Tommy Kha’s “Ghost Bites” Leaves Deep Impressions

By Jacinda Tran
March 13, 2023

In Vietnamese, ma cắn (ghost bites) describe the undetected injuries sustained in the night–such as bruises or cuts while sleeping–that leave an impression on living flesh. It’s the perfect analog for Tommy Kha’s current photographic exhibition, which grapples with the mystique of wounds wrought by displacement, difference, and distance. Now on view at Baxter Street at the Camera Club of NY through March 22nd, “Ghost Bites” tightropes between spirit and corporal realms, revealing an array of hauntings that gnaw at surface, skin, and psyche. Kha’s broader use of the photographic image to draw attention to the unseen heralds the launch of the artist’s first monograph, Tommy Kha: Half, Full, Quarter (Aperture 2023).

Framing a sense of connection amidst dislocation, Kha’s “Stations” (2012-23) series of 54 small prints form a line of latitude across the gallery’s three main walls, bridging nine large-scale prints and vinyls. The photographs from “Stations” depict altar spaces adorned with flowers and often bearing fruit as an offering to honor different religious deities – such as Buddha or the Goddess of Mercy – illuminated by joss sticks and/or scarlet bulbs. Most importantly, the altars provide a portal to the ancestral world. Suspended in the past-tense of the photograph, these stations, ranging between the artist’s homes of Tennessee and New York, capture the overlapping temporalities and spaces explored throughout Kha’s practice.

“Ghost Bites” maps the psycho-geography of a fractured self; of all the losses, phantoms, and questions that emerge from diasporic lineage. In the 36” x 45” print, Quarter Self-Portrait (Gran Sleeping), Arlington, TN (2019), Kha traces one-fourth of his heredity from a grandparent napping under a graphic fleece blanket, atop mismatched floral sheets. Behind her hangs a series of four lacquered wall plaques in-laid with iridescent nacre. To the left are four red paper decorations, each donning a different four-character idiom expressing four different wishes. As if plucked from a family album, four 4” x 6” prints peak from behind and along the edges of Quarter Self-Portrait’s frame; unnamed and unidentified snapshots of (and perhaps from) Kha’s matriarch in another time.

On the opposite wall, a large vinyl print of New China (New Lin’s Chinese), Memphis, TN (2019) extends across an angled surface, partially backgrounding a framed print of Lotus (Family Style, No 1), Summer Avenue, Memphis (2019). The two photographs of Asian eateries’ indoor and outdoor façades highlight the established familiarity that flecks vernacular landscapes across the US. In New China (2019), red and gold 福 diamonds share a wall with at least 16 Big Mouth Billy Bass animatronics lined up below a monumental light-up vista reminiscent of a scenic painting. Tucked into its frame, two personal family snapshots remain almost undetected, eclipsed by the humor and scale of juxtaposition.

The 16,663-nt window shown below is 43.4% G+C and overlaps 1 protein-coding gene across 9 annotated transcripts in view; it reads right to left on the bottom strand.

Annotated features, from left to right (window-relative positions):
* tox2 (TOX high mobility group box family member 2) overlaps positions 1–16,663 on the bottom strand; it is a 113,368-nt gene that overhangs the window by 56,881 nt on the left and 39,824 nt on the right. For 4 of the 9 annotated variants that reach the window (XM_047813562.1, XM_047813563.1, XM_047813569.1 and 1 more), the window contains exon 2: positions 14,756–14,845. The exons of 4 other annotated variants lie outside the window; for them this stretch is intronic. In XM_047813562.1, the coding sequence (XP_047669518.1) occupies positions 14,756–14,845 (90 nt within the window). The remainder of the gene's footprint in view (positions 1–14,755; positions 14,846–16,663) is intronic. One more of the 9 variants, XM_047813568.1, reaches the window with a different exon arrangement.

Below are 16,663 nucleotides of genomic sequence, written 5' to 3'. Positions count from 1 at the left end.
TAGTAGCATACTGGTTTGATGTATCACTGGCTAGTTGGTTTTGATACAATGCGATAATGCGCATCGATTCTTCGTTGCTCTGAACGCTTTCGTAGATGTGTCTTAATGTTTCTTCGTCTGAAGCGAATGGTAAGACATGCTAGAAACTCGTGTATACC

Compositions like these encapsulate Kha’s work of photographic translation. On the floor of the gallery, Article (2022) features a fleece collage of photographed items near and far: 菊花茶, Café du Monde coffee, durians, a horseshoe crab, a jar of Bonne Maman, Longevity Brand condensed milk, a tin of Royal Dansk Danish butter cookies, etc. Though the flattened objects have been reimaged and reproduced at varied scales, the visual picnic brims with dimensionality as yet another altar to the scents, tastes, and haptics of recognition and remembrance.

While exploring the refraction of the self through assorted faces, places, and objects, “Ghost Bites” offers the souvenirs of a broader racial/cultural landscape. Through the hinges, transits, and intersections of Tommy Kha’s layered topographies, the intimacy and ephemerality of (shared) memory feels palpable yet out of reach, just below the surface. Much like the three Foundation (2023) bubblegrams in the corner, these qualities can’t be photographed; their figures are only revealed through darkness and shadow.

In Kha’s monograph is a beautifully succinct quote by scholar/writer Thy Phu: “Photographs show and tell. But sometimes the heart of the story lies in what remains untold.” The ghost bites of these untold stories leave a deep impression but cannot be fully captured, seen, or reproduced.

–Jacinda Tran is a writer, researcher, and teacher based in Brooklyn, NY (Lenapehoking). She is currently finishing her PhD in American Studies at Yale University, and working towards her first book project titled “Search and Destroy: Southeast Asia/ns through the Lens of US Visual Warfare.”

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